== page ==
RV Matters - 17 Feb 2019

The reason why I started writing “RV Matters” on the school noticeboard was to draw the attention of “RVites” to things that happen around us on the campus. It was also a forum, which I hoped, would invite contributions from others – students and teachers - on their observations. Somehow this has not yet happened but I sincerely hope we will get them to write soon.

However I do get feedback from some of the more active students and teachers on their observations – Yash (IX) reported a few days ago of about a chameleon being killed and consumed by a cat. Siddhu (XI) came up with a sighting of the Chestnut-headed bee-eater on the school campus last evening. Many observers have reported their sightings of the goings-on at the flame of the Forest (Palash) tree, still in flower, where congregations of parakeets, crows, sunbirds, Spangled or Hair-crested drongos have been noticed. A pair of Red Spurfowls that were trapped in the backyard of one of the hostels was rescued by the alert inmates. More reports are coming in of the sounder of wild boars behind the Badminton Court and I myself saw 5-6 of them one evening last week.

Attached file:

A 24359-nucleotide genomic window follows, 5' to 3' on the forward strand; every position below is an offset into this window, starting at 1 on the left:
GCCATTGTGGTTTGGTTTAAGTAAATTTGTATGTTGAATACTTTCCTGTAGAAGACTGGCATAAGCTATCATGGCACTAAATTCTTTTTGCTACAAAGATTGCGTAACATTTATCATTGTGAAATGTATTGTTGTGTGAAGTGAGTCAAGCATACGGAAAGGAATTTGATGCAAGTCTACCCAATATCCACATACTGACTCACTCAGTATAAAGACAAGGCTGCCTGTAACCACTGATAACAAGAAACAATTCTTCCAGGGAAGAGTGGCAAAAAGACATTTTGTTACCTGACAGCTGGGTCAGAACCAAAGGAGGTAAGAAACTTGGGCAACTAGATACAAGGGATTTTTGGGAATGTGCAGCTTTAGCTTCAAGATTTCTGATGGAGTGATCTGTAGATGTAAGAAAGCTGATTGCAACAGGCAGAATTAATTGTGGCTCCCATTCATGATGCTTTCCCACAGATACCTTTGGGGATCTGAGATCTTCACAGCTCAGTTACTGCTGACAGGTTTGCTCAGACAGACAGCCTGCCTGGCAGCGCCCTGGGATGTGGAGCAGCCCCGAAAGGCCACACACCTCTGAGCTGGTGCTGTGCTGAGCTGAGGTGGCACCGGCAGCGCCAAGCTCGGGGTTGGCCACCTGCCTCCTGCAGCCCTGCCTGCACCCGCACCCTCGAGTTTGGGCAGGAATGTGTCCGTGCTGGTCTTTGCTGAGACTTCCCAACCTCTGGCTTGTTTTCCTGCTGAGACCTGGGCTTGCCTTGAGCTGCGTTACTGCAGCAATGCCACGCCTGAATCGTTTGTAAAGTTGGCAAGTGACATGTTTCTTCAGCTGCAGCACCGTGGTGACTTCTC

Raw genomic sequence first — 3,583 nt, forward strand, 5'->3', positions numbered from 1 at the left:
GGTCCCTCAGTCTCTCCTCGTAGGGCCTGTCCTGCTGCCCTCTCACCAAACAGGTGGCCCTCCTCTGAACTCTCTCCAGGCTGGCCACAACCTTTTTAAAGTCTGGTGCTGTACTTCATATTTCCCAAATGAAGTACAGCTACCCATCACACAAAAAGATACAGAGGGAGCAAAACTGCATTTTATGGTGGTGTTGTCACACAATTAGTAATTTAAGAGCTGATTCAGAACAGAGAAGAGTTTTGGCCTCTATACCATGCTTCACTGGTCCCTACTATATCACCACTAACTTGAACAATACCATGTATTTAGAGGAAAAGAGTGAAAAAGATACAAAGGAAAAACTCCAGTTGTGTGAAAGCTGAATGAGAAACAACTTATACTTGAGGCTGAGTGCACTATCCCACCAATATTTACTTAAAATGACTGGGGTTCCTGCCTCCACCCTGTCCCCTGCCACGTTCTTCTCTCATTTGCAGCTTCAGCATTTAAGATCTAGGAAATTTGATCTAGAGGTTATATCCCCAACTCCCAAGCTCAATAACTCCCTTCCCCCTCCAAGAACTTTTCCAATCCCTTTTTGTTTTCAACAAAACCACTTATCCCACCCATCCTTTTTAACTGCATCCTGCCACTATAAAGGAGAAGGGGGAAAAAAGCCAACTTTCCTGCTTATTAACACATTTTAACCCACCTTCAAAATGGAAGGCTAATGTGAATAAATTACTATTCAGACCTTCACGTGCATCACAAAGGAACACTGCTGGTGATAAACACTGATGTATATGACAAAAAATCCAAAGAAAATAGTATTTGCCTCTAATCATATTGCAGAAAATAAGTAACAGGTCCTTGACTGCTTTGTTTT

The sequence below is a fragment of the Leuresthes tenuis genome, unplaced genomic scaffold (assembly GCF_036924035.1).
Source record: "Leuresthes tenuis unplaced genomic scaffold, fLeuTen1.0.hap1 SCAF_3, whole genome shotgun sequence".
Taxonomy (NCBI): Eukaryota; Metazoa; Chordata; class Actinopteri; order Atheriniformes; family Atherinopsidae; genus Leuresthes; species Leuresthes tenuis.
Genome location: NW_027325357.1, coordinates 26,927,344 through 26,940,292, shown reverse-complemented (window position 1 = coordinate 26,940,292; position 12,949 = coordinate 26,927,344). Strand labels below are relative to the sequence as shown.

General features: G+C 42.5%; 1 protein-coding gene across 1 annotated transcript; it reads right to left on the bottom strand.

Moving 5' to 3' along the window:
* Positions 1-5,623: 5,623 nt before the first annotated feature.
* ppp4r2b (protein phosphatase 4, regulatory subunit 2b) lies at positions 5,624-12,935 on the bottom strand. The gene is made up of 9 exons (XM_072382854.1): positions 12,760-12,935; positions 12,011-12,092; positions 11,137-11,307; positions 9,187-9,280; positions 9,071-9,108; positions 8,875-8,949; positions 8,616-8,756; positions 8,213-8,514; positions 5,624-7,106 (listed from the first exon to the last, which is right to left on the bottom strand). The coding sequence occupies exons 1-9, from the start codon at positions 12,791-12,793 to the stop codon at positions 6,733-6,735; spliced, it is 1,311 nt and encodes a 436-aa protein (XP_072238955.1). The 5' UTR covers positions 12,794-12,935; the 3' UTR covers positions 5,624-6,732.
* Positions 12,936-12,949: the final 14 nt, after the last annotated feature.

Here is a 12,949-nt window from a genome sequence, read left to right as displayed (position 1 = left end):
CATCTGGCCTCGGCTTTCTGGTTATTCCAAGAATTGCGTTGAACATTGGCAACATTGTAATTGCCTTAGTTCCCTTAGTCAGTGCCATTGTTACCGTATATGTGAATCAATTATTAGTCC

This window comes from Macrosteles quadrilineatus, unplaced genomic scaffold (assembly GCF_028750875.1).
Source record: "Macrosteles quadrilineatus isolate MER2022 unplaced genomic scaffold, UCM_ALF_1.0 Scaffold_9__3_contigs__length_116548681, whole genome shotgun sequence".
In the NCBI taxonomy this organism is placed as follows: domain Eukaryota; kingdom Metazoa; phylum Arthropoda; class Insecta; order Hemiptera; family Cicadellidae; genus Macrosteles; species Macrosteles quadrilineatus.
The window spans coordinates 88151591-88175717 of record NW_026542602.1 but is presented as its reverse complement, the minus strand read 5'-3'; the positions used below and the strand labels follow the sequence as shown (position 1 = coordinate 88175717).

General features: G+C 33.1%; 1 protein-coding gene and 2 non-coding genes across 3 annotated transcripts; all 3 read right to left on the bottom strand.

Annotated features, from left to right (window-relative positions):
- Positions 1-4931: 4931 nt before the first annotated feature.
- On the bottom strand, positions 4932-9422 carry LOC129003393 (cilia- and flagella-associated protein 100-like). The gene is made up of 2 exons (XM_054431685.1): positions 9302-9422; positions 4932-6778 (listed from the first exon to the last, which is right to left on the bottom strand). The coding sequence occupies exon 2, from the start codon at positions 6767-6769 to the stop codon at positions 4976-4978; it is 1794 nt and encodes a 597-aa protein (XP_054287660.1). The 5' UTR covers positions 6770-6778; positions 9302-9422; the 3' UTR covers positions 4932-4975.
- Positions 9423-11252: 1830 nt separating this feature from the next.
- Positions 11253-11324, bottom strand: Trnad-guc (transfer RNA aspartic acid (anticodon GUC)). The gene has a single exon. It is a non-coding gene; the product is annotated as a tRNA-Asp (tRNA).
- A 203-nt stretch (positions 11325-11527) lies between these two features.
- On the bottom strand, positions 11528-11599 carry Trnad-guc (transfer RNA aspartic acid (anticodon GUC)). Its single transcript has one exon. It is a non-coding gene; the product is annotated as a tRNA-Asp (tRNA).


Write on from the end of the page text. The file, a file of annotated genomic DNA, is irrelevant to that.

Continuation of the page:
Now with the Asthachal starting, there have been students who have been noticing birds and other creatures that we have been sharing our campus with. Nirvedh (VIII) came up with a long list of birds he heard or saw during the Asthachal, one evening. Again, Yash has been befriending a Black-naped hare at the Asthachal and it has been sitting in a shrub, mere 1.5 m. from him through the 20 minutes of Asthachal on more than three or four evenings!

Yesteday, a skink joined the VIII students in their folk dance workshop! The Male Paradise flycatcher in the junior school seems to have taken on the role of a class inspector and has been entering the class-rooms and clearing them of spiders and other invertebrates besides listening to the goings-on in the class! Fortunately they now seem to know how to fly out of the rooms. A few years ago we had to remove the roof-tiles to release a bird trapped overnight in the room.

Dr Santharam